Then I painted the details such as the drain pipe, handles and hinge with Model Master Metalizer and buffed them up. Following that I sprayed some overall weathering glazes using Dr. Ph Martin's Synchromatic Transparent Water Colours. These are my favourite colours for weathering wood but I haven't used them too often over painted surfaces. Instead of diluting them with water, I use denatured alcohol which helps the color bond to the paint layer. The water colours are very concentrated as they come so I dilute them approx. 50 to 1 to get just barely discernible colour from the airbrush. Using the Paasche AB Turbo brush I sprayed layers of Yellow Ochre, Burnt Sienna, Sepia and Stone Grey to give a weathered, discoloured look to the red and the logo. This step was followed by powders in the rust areas and on the top. Followed that with some pin washes on the ribbed section at the bottom. The overall effect is a little darker than I had originally intended but still acceptable. Going to let it sit for a few days then go back with some more pin washes on the ribbed section and rust spots to help bring out those details a little.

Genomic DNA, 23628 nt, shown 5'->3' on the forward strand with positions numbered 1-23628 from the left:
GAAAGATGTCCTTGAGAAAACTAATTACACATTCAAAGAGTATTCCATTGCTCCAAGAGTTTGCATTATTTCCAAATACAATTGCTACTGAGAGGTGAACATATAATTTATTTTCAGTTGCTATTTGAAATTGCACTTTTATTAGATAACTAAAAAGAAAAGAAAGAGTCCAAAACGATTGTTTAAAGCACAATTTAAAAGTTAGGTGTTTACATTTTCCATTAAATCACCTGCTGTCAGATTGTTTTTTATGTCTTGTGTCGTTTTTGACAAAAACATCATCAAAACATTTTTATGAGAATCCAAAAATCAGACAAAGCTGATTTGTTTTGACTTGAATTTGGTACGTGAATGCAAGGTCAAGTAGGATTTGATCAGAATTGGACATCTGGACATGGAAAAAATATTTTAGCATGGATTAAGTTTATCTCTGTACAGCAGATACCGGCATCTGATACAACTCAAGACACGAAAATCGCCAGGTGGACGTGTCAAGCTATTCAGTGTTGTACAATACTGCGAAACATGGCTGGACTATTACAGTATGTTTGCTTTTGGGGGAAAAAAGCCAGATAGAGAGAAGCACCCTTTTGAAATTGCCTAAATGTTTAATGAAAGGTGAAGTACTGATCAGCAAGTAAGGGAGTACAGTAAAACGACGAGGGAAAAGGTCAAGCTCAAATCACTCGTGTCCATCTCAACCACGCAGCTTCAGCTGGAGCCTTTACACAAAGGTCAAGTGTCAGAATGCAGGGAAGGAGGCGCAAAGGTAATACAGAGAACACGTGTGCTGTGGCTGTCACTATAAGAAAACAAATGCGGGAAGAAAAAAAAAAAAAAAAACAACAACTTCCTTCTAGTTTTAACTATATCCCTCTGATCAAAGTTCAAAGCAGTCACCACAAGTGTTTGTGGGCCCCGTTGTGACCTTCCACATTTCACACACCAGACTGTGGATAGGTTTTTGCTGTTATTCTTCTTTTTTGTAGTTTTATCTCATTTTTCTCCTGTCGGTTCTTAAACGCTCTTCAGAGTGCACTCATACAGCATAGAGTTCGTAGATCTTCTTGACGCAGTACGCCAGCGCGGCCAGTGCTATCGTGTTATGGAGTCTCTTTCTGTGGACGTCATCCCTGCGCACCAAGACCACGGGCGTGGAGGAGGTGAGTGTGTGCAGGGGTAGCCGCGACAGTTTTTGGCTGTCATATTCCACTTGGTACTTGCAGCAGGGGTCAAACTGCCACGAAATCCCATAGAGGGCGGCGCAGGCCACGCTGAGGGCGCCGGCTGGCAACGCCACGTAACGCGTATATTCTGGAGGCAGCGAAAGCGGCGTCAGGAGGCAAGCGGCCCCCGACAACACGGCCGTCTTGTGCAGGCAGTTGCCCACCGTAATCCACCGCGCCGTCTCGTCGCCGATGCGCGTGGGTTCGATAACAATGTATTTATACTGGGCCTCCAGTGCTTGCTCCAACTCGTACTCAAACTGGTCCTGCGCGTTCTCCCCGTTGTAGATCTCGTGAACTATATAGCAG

Paul
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Craig_H
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« Reply #28 on: October 03, 2010, 06:41:51 PM »

Paul,   Glad you put the coke decal to good use Wink I really like the way the paint and weathering turned out.   Craig
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marc_reusser
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« Reply #29 on: October 03, 2010, 10:11:44 PM »

Hmm...I am sorry to say, that I feel it came out a bit too dark...I have seen some Coke items oxidized close to this shade, but not often.

I think part of the issue came from the darkness of the original red...which is protypical, but did not account for "scale effect", and the darkness of the subsequent filters/washes.........If the red color was acrylic, I also feel part of the problem might have come from the alcohol thinned watercolors....not so much the colors, as the alcohol, which can affect the paint it is aprayed over, as well as cause the filter to weep and blend into the acrylic color.


Marc

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I am an unreliable witness to my own existence.

In the corners of my mind there is a circus....

M-Works